Skeptophilia (skep-to-fil-i-a) (n.) - the love of logical thought, skepticism, and thinking critically. Being an exploration of the applications of skeptical thinking to the world at large, with periodic excursions into linguistics, music, politics, cryptozoology, and why people keep seeing the face of Jesus on grilled cheese sandwiches.

Friday, September 7, 2018

Insect rebound

I vividly recall my first visit to the American Museum of Natural History in Washington, DC, perhaps fifteen years ago.  Having a fascination for evolutionary biology and paleontology, I was thrilled to take a walk down the hallway with exhibits of each biological taxon, in phylogenetic order -- put simply, all the groups of living things in the order they come on the family tree of life.

So I'm walking up the hall, and things are progressing the way I'd expect -- bacteria to protozoans to plants to primitive animals, and within Kingdom Animalia, jellyfish to flatworms to roundworms to more complex invertebrates, and then on to fish, amphibians, reptiles, birds, and mammals.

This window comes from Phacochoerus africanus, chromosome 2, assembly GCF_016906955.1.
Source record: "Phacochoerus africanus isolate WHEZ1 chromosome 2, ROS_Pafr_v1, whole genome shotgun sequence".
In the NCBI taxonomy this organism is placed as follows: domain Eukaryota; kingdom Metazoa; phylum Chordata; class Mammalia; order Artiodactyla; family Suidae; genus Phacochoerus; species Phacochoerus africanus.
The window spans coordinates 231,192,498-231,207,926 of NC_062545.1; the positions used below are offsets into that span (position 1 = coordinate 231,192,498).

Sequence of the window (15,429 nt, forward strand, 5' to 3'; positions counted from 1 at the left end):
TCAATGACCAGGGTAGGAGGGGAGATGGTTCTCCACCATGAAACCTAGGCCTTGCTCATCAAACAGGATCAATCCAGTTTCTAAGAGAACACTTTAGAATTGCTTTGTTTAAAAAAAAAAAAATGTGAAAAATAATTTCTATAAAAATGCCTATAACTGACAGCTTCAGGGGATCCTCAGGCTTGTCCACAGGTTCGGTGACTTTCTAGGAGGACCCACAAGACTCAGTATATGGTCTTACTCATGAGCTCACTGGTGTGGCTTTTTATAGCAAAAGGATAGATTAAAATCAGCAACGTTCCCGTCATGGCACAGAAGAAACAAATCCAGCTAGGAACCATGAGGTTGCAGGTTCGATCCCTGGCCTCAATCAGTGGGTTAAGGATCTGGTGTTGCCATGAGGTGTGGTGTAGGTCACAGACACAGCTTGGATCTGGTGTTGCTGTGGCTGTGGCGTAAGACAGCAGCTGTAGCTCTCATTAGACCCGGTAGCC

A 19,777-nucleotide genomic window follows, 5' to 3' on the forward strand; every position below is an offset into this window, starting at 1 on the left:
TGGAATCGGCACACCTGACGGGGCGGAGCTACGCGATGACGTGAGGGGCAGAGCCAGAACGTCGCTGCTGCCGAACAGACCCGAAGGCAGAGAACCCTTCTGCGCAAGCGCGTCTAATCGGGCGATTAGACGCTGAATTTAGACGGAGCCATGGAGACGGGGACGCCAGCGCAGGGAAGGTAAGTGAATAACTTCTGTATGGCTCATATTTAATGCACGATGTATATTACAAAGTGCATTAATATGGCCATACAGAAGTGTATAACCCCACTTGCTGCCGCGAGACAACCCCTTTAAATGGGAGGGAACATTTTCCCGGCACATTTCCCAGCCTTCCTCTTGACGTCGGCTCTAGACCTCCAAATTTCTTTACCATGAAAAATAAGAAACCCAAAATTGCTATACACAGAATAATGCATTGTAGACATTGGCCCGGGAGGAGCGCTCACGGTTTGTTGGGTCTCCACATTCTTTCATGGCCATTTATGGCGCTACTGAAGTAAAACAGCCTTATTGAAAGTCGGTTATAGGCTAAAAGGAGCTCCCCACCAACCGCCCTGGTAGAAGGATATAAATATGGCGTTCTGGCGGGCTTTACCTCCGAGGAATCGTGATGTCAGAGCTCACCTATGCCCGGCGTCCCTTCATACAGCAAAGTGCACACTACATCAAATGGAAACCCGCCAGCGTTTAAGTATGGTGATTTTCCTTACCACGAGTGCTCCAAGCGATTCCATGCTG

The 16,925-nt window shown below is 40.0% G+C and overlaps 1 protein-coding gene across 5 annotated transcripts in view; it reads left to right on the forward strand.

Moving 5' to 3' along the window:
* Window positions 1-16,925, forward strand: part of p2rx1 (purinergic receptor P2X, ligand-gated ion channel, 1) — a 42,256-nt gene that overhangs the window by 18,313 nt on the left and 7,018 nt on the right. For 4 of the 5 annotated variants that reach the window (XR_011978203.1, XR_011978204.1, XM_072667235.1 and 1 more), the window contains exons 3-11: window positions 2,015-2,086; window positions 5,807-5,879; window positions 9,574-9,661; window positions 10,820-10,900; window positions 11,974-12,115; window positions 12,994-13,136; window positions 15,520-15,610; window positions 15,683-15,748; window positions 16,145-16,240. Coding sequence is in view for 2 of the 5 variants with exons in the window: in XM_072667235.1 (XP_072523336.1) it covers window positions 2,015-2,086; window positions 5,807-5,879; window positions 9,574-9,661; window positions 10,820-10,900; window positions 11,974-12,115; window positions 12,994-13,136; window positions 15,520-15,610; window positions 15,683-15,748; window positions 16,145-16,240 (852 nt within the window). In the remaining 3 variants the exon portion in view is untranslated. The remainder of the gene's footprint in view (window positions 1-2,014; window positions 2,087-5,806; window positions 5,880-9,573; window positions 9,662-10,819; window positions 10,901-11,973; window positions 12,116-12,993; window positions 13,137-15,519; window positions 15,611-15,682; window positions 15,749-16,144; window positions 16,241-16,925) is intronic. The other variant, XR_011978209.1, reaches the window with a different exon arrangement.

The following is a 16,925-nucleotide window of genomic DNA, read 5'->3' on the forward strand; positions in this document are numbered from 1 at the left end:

But that wasn't the end of the hall.  The usual approach to the "Great Tree of Life" -- with, of course, mammals at the top of the heap and humans at the top of the mammals, as befits the pinnacle of evolution -- wasn't applied here.  If you progress past mammals, you're into Phylum Arthropoda, those animals with jointed legs and an exoskeleton, which include arachnids, crustaceans, centipedes, millipedes, and the most successful creatures on Earth...

... insects.

Being that it's the end of summer in upstate New York, I can verify that insects are highly successful life forms, given that there are millions of mosquitoes in my back yard alone, every single one of which divebombs my wife whenever she goes outside.  Something about Carol just attracts biting insects.  In fact, she claims that I bring her along to tropical destinations just to draw the mosquitoes away from me.

Which is not true.  Honestly.